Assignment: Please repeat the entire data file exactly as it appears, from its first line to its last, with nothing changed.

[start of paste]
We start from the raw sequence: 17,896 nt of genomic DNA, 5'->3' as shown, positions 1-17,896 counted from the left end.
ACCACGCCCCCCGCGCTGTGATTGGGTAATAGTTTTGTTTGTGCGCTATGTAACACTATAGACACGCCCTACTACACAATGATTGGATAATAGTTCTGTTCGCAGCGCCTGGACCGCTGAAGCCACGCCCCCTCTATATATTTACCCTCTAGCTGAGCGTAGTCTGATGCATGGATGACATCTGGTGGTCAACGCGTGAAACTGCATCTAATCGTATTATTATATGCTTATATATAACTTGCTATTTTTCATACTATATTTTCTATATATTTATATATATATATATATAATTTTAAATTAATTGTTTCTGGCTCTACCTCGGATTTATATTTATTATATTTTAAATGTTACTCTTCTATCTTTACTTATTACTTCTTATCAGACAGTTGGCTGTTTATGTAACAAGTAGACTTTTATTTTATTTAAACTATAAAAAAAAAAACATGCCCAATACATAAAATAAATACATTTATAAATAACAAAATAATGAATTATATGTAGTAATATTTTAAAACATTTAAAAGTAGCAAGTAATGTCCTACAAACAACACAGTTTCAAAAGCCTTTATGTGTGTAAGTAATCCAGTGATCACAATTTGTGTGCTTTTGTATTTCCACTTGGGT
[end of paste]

We start from the raw sequence: 17,896 nt of genomic DNA, 5'->3' as shown, positions 1-17,896 counted from the left end.
ACCACGCCCCCCGCGCTGTGATTGGGTAATAGTTTTGTTTGTGCGCTATGTAACACTATAGACACGCCCTACTACACAATGATTGGATAATAGTTCTGTTCGCAGCGCCTGGACCGCTGAAGCCACGCCCCCTCTATATATTTACCCTCTAGCTGAGCGTAGTCTGATGCATGGATGACATCTGGTGGTCAACGCGTGAAACTGCATCTAATCGTATTATTATATGCTTATATATAACTTGCTATTTTTCATACTATATTTTCTATATATTTATATATATATATATATAATTTTAAATTAATTGTTTCTGGCTCTACCTCGGATTTATATTTATTATATTTTAAATGTTACTCTTCTATCTTTACTTATTACTTCTTATCAGACAGTTGGCTGTTTATGTAACAAGTAGACTTTTATTTTATTTAAACTATAAAAAAAAAAACATGCCCAATACATAAAATAAATACATTTATAAATAACAAAATAATGAATTATATGTAGTAATATTTTAAAACATTTAAAAGTAGCAAGTAATGTCCTACAAACAACACAGTTTCAAAAGCCTTTATGTGTGTAAGTAATCCAGTGATCACAATTTGTGTGCTTTTGTATTTCCACTTGGGT